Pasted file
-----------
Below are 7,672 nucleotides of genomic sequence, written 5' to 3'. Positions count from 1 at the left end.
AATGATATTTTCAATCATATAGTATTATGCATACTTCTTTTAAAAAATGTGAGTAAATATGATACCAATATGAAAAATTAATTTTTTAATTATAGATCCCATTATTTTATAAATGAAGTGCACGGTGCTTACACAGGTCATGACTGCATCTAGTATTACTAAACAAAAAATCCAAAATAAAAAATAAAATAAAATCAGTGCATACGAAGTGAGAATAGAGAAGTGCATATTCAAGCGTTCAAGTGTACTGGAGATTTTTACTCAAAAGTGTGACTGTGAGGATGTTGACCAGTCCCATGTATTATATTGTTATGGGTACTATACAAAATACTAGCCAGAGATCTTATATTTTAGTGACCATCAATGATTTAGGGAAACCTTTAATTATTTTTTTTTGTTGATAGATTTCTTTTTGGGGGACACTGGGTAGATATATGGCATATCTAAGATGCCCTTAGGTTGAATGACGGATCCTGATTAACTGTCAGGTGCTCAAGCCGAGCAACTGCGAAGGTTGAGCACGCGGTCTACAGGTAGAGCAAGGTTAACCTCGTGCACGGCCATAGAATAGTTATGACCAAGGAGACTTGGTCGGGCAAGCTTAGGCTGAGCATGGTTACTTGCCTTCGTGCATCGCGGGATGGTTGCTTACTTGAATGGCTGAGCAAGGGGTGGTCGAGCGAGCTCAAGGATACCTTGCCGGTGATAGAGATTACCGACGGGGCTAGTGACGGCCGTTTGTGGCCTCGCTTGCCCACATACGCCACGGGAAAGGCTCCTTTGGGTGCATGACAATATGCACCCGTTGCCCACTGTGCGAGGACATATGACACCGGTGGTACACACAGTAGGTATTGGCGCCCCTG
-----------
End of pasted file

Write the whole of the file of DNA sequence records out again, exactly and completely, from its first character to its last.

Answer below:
Below are 7,672 nucleotides of genomic sequence, written 5' to 3'. Positions count from 1 at the left end.
AATGATATTTTCAATCATATAGTATTATGCATACTTCTTTTAAAAAATGTGAGTAAATATGATACCAATATGAAAAATTAATTTTTTAATTATAGATCCCATTATTTTATAAATGAAGTGCACGGTGCTTACACAGGTCATGACTGCATCTAGTATTACTAAACAAAAAATCCAAAATAAAAAATAAAATAAAATCAGTGCATACGAAGTGAGAATAGAGAAGTGCATATTCAAGCGTTCAAGTGTACTGGAGATTTTTACTCAAAAGTGTGACTGTGAGGATGTTGACCAGTCCCATGTATTATATTGTTATGGGTACTATACAAAATACTAGCCAGAGATCTTATATTTTAGTGACCATCAATGATTTAGGGAAACCTTTAATTATTTTTTTTTGTTGATAGATTTCTTTTTGGGGGACACTGGGTAGATATATGGCATATCTAAGATGCCCTTAGGTTGAATGACGGATCCTGATTAACTGTCAGGTGCTCAAGCCGAGCAACTGCGAAGGTTGAGCACGCGGTCTACAGGTAGAGCAAGGTTAACCTCGTGCACGGCCATAGAATAGTTATGACCAAGGAGACTTGGTCGGGCAAGCTTAGGCTGAGCATGGTTACTTGCCTTCGTGCATCGCGGGATGGTTGCTTACTTGAATGGCTGAGCAAGGGGTGGTCGAGCGAGCTCAAGGATACCTTGCCGGTGATAGAGATTACCGACGGGGCTAGTGACGGCCGTTTGTGGCCTCGCTTGCCCACATACGCCACGGGAAAGGCTCCTTTGGGTGCATGACAATATGCACCCGTTGCCCACTGTGCGAGGACATATGACACCGGTGGTACACACAGTAGGTATTGGCGCCCCTG